Defendants contend that Fountainhead is not entitled to recover fees for legal services provided by Arnold & Porter prior to the September 2, 2008 final judgment. (Mortner Aff. ¶¶ 3-4.) Defendants argue that because the judgment included an award for reasonable attorneys' fees incurred through the date of the judgment, Fountainhead has already been compensated for those fees. (Mortner Aff. ¶¶ 3-4.) Defendants contend that Fountainhead only is entitled to attorneys' fees for work performed after September 2, 2008 in connection with satisfying the final judgment. (Mortner Aff. ¶ 3.)

The Court agrees that attorneys' fees incurred prior to the September 2, 2008 judgment should not be assessed against the defendants now. When the Court entered judgment, it specifically included in the judgment $13,651.54 for attorneys' fees -- the exact amount Fountainhead requested. (See Dkt. No. 31: Rendon Aff. ¶¶ 17, 30, 31 & Ex. F: Arnold & Porter Billing Records; Dkt. No. 32: 9/2/08 Judgment ¶ 1.) Arnold & Porter's current bills do not reflect new legal work, prior to or after the September 2, 2008 final judgment, but rather amounts billed but unpaid by Fountainhead for work performed from about July 2007 through September 10, 2008. No contemporaneous billing records are submitted to support these amounts (see fn.4 above), nor does it appear that the amounts are referable to post-judgment enforcement.

Accordingly, Fountainhead's request for an award of attorneys' fees in the amount of $12,029.27 for Arnold & Porter's work, is denied.

B. Attorneys' Fees Incurred In Connection With The Ramchandani Deposition

Defendants also argue that Ramchandani and Sivan should not be liable for attorneys' fees incurred by Fountainhead in connection with the July 2, 2009 Ramchandani deposition because the individual defendants had satisfied their individual liability before that date, the purpose of the deposition was to find assets of the corporate defendant IGIA, and thus any work performed by attorneys Diener and Sher in preparation for the Ramchandani deposition cannot be construed as work done in furtherance of satisfying the judgment against them as individuals. (Dkt. No. 39: Mortner Aff. ¶¶ 5-6.) Accordingly, defendants contend that they should not be charged individually for these costs. (Mortner Aff. ¶ 6.)

The Court finds that only part of the costs of the Ramchandani deposition should be borne by defendants Ramchandani and Savin. While the individual defendants were still in default, Fountainhead served a subpoena for their depositions in aid of execution of judgment. (Dkt. No. 37: Diener Aff. Ex. C: 6/24/09 Sher Ltr. at 2.) Defendants however, failed to attend one scheduled deposition, thus delaying the taking of the deposition until after Ramchandani and Savin had satisfied their individual liability. (6/24/09 Sher Ltr. at 2-3; see page 3 above.) Had Ramchandani and Savin attended the scheduled deposition on June 24, 2009, there is no doubt that they would be responsible for covering the reasonable attorneys' fees associated therewith. Instead, the deposition took place several days later, at a time when its primary purpose had become the execution of judgment against the corporate judgment debtor, IGIA. (Mortner Aff. ¶ 6.) The Court grants Fountainhead reasonable attorneys' fees in connection with the Ramchandani deposition up to the time the individual defendants paid their individual liability. To the extent Fountainhead seeks attorneys' fees for work done in connection with the July 2, 2009 deposition after Ramchandani and Savin had satisfied their judgment liability, Fountainhead's request is denied.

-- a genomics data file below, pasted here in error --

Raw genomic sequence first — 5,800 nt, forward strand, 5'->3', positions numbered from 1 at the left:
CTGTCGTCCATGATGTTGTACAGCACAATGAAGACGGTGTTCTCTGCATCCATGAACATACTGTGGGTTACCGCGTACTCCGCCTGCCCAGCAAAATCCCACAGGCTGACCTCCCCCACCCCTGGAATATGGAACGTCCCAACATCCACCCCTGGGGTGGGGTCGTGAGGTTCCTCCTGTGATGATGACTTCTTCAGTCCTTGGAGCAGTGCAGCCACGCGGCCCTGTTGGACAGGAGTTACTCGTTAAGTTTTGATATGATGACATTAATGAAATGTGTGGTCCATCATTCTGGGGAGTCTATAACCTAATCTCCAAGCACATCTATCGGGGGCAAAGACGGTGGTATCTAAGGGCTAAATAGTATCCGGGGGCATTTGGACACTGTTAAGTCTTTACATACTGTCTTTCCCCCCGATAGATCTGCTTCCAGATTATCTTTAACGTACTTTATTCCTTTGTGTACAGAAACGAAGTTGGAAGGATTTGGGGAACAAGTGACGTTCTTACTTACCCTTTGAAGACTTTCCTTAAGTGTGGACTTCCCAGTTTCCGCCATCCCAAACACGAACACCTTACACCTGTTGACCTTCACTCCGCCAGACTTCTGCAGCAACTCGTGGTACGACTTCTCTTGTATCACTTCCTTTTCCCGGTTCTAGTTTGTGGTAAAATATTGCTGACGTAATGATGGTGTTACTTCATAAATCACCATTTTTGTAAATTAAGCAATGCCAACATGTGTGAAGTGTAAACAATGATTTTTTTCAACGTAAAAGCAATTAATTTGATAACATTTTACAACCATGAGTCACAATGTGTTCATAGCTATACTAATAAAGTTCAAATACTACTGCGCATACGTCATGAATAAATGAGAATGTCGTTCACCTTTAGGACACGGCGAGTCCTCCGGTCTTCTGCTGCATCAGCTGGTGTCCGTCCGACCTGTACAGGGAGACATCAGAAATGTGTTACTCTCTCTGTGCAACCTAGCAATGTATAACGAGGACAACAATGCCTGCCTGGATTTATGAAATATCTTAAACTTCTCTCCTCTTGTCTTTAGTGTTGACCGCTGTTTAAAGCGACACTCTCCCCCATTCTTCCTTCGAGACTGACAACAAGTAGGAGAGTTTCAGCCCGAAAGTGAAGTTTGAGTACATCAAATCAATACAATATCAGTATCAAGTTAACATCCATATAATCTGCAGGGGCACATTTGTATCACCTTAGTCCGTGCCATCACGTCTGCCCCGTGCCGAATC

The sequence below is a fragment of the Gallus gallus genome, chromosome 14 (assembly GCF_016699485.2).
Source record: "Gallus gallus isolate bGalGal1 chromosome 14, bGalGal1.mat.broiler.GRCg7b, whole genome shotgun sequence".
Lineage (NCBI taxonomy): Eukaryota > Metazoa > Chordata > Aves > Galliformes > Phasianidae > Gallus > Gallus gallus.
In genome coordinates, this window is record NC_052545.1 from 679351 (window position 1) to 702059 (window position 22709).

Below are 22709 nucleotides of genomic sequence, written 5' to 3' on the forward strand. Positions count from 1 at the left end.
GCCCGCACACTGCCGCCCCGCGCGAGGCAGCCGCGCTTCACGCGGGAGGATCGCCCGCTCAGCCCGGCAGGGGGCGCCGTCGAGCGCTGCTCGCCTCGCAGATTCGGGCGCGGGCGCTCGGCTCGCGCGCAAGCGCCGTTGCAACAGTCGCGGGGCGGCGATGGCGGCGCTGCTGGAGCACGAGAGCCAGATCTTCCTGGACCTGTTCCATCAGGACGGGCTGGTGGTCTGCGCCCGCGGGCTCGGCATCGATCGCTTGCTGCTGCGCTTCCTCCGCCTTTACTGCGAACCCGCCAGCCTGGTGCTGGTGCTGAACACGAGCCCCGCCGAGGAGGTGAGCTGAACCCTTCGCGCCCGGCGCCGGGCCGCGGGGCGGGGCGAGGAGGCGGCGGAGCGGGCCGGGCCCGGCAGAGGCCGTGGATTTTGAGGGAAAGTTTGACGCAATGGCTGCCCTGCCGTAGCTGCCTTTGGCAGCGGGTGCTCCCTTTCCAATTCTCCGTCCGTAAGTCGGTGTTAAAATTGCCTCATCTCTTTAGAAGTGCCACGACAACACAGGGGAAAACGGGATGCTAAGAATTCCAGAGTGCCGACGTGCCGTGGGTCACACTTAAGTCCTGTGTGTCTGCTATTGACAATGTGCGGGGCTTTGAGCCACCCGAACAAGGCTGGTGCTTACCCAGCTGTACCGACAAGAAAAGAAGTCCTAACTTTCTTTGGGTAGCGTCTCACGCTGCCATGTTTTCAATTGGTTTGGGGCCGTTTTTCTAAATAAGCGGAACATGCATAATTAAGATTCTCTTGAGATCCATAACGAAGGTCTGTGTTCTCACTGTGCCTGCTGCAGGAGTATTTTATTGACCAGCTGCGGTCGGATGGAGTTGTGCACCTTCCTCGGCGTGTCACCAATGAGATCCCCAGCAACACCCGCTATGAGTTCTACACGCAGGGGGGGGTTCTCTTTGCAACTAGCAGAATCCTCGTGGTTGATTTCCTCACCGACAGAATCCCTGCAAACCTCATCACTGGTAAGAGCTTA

Fountainhead has submitted a request for an award of $5,000 for the work of Robert Diener, Esq. (Diener Aff. ¶ 13.) According to Diener's time records, he spent one hour in preparation for the July 2, 2009 Ramchandani deposition after the individual judgment debtors had satisfied their liability. (Diener Aff. Ex. D: Diener Billing Records.)*fn9 Diener's time is billed at a rate of $350 per hour (Diener Billing Records), and Fountainhead's request is reduced accordingly. Therefore, Fountainhead is granted $4,650 for the legal fees of Robert Diener.*fn10

Fountainhead has requests $10,500 for the work of Neal M. Sher, Esq. (Diener Aff. ¶ 13.) According to Sher's time records, he spent a total of twenty-eight hours attempting to satisfy the judgment. (Diener Aff. Ex. D: Sher Billing Records.) Of that total, 7.25 hours were spent preparing for and conducting the July 2, 2009 deposition of Ramchandani after the individual defendants had satisfied their liability. (See Sher Billing Records.)*fn11 Sher's time is billed at a rate of $375 per hour and thus Fountainhead's request is reduced by $2,718.75 ($375 times 7.25 hours). Fountainhead is awarded $7,781.25 for Neal Sher's legal fees.

CONCLUSION

The Court grants Fountainhead's request for attorneys' fees as follows:

Arnold & Porter$0 Robert Diener4,650,000 Neal Sher7,781.25 TOTAL FEES:$12,431.25

For the reasons stated above, the Court grants Fountainhead's motion (Dkt. No. 37) for attorneys' fees against defendants Ramchandami and Sivan (jointly and severally) in the amount $12,431.25. The Clerk of Court shall enter a supplemental judgment accordingly.

SO ORDERED.